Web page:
A Swedish journalist was assassinated by two gunmen on a crowded street in Kabul, the capital of Afghanistan. Assassination-style murders of foreigners is a rare occurrence in the city of more than three million, where thousands of foreigners have lived for more than 10 years.
The journalist, identified as 51 -year-old Nils Horner, was speaking to security guards outside a restaurant in the capital city when he was approached by two men dressed in traditional Afghan clothing. Reports given by senior police officer, Col. Najibullah Samsour, say that one of the gunmen pulled out a pistol and shot Horner in the face before both gunmen fled the scene. Nils Horner, who held both British and Swedish citizenship was working on assignment for Swedish radio. The attack of the reporter, which is rare, has caused some concern among the relatively large community of foreigners that includes diplomats, aid workers and journalists who live in Kabul.
There was once a limited amount of social activity for expatriates in the Afghan capital, with a few bars and restaurants that catered to foreigners, but as the security deteriorated, and there were more high-profile attacks on Afghan officials, the western embassies and forces from coalition members, have increased security measures for diplomats living in the area.
In January, a Lebanese restaurant, popular with expats, the Taverna du Liban was hit in a suicide attack by the Taliban, who claimed responsibility for the attack that killed 21 people. 13 of the victims were foreigners, and the Taliban has said that Westerners were specifically targeted.
Since the attack on Taverna du Liban, the business at other restaurants that were popular with foreigners has plummeted. The social scene for many Westerners who previously traveled freely, has all but disappeared, as parent organizations have placed security restrictions on their activities. No one has yet claimed responsibility for the attack, and there is no indication that Horner was targeted, or whether it was a case of mistaken identity or whether it was just a random attack on foreigners. The Taliban has also denied responsibility, and no one really knows why the Swedish reporter was killed in Afghanistan.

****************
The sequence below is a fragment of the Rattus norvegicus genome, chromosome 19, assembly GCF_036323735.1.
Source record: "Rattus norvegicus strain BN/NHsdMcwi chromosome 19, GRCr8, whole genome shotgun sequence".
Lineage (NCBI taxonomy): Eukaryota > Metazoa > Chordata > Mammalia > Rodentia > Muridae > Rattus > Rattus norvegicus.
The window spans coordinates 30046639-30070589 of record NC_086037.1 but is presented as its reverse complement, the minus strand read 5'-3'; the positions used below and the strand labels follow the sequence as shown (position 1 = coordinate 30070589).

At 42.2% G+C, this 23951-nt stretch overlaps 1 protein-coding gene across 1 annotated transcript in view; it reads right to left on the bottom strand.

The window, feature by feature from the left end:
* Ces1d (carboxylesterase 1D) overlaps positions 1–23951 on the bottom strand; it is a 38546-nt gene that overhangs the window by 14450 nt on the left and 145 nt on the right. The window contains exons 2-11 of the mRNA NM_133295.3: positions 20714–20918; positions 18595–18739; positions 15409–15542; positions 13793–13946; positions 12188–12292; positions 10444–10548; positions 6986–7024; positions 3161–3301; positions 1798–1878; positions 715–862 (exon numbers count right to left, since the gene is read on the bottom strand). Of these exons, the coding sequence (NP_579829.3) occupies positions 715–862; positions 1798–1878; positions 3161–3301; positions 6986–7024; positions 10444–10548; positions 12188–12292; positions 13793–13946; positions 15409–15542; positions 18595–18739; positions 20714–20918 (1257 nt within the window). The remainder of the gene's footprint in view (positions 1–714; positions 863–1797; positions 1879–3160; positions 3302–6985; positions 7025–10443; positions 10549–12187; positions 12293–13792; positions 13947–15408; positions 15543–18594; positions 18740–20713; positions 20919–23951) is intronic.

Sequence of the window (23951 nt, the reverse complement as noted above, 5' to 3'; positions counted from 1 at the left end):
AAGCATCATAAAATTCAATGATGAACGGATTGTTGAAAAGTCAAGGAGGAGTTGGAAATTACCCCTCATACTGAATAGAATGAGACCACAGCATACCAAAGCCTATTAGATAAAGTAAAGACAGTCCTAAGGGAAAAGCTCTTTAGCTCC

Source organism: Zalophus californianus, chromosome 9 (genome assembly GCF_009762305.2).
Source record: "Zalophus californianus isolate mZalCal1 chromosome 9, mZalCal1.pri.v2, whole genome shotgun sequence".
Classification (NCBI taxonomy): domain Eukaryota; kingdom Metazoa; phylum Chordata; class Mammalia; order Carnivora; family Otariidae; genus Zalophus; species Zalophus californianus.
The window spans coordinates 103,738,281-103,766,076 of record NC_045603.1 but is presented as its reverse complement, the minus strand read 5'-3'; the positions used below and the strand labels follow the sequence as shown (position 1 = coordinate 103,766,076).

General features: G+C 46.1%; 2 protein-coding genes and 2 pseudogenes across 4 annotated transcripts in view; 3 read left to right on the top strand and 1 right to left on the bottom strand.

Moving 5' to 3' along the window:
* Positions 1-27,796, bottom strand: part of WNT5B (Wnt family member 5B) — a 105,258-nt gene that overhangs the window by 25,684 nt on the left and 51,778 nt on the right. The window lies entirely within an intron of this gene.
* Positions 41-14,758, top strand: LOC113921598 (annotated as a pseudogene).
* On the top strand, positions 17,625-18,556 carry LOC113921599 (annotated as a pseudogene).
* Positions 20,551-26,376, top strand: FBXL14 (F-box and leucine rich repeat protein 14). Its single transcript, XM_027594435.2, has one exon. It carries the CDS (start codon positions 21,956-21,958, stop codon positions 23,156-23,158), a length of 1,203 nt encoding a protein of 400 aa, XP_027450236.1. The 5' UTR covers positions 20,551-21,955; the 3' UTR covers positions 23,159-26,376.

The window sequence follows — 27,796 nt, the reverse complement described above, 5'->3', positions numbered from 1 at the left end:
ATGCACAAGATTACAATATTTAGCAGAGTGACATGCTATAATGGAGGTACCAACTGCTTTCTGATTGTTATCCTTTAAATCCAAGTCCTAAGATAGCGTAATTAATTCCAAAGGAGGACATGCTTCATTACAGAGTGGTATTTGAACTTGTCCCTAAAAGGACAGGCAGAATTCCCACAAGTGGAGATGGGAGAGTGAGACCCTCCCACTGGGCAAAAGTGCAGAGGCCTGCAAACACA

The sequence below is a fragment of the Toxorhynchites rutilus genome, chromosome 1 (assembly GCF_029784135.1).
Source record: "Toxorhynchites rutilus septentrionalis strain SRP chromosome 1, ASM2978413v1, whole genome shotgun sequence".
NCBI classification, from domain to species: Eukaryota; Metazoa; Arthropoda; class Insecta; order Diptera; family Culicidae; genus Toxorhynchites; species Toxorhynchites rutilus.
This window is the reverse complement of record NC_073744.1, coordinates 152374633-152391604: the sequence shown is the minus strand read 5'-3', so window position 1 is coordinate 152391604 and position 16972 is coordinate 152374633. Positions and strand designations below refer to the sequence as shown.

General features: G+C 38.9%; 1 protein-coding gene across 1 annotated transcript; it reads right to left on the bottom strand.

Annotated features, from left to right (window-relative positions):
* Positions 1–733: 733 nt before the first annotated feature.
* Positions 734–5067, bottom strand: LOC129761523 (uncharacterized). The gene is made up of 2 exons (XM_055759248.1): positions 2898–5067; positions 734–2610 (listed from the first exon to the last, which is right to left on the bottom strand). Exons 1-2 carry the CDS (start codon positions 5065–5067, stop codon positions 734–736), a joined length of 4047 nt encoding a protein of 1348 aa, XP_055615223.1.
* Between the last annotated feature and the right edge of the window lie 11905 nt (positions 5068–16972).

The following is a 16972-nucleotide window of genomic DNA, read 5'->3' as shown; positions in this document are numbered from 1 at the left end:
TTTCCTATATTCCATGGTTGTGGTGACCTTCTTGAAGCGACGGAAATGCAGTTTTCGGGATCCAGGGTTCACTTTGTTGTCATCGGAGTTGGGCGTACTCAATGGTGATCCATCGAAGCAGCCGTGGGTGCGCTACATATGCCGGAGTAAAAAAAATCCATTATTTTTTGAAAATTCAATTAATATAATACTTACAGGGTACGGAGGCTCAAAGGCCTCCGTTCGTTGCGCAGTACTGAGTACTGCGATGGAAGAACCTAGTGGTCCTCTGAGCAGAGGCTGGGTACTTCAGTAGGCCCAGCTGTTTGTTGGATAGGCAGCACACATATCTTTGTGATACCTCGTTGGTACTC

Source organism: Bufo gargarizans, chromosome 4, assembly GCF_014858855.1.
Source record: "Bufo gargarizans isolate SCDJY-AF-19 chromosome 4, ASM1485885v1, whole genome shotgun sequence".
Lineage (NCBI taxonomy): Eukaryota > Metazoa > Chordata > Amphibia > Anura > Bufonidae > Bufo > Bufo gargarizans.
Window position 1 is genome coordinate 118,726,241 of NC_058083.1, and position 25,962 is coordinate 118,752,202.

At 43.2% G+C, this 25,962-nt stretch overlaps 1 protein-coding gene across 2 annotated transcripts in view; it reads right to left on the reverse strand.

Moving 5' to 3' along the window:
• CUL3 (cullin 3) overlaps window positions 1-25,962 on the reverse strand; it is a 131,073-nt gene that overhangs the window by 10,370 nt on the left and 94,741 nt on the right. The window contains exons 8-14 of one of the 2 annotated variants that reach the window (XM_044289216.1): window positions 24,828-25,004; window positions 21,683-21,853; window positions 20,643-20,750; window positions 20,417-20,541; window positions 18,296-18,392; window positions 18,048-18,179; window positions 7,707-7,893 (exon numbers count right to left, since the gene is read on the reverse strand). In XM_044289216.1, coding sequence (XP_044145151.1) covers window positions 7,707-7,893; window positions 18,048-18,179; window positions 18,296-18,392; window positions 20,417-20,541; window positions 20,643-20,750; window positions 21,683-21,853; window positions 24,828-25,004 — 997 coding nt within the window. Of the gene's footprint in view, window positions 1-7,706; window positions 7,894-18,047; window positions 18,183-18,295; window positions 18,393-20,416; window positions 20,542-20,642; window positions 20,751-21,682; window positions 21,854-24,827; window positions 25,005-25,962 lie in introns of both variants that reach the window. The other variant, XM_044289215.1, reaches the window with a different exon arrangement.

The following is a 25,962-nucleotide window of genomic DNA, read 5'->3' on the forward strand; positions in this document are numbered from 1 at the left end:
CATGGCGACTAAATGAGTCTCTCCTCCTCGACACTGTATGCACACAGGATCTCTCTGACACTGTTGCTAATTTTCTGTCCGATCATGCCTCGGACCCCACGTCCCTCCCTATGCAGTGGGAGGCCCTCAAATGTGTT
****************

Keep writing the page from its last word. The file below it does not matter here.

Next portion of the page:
Colonel Samsour, the police official, said that the Swedish journalist had only been in Kabul since Sunday and was working on a story on the attack on the Taverna du Liban when he was killed. He had previously visited the city on a few occasions, and was staying in a guesthouse. Witnesses say that he was actually standing outside another Lebanese restaurant called Beirut, and was speaking to security guards about a survivor of the attack on Taverna du Liban. A witness also said that police arrived after the shooting occurred and took Horner to the hospital, but the gunmen had already fled.
Taverna du Liban, which has not reopened since the January attack, is not far away from the Beirut, where the Swedish journalist was shot in Kabul. The attack occurred in the Wazir Akbar Khan, neighborhood, which is among the most expensive in areas in Kabul, and is heavily populated with foreigners. It is also the area where three major news outlets have their offices.
By Dale Davidson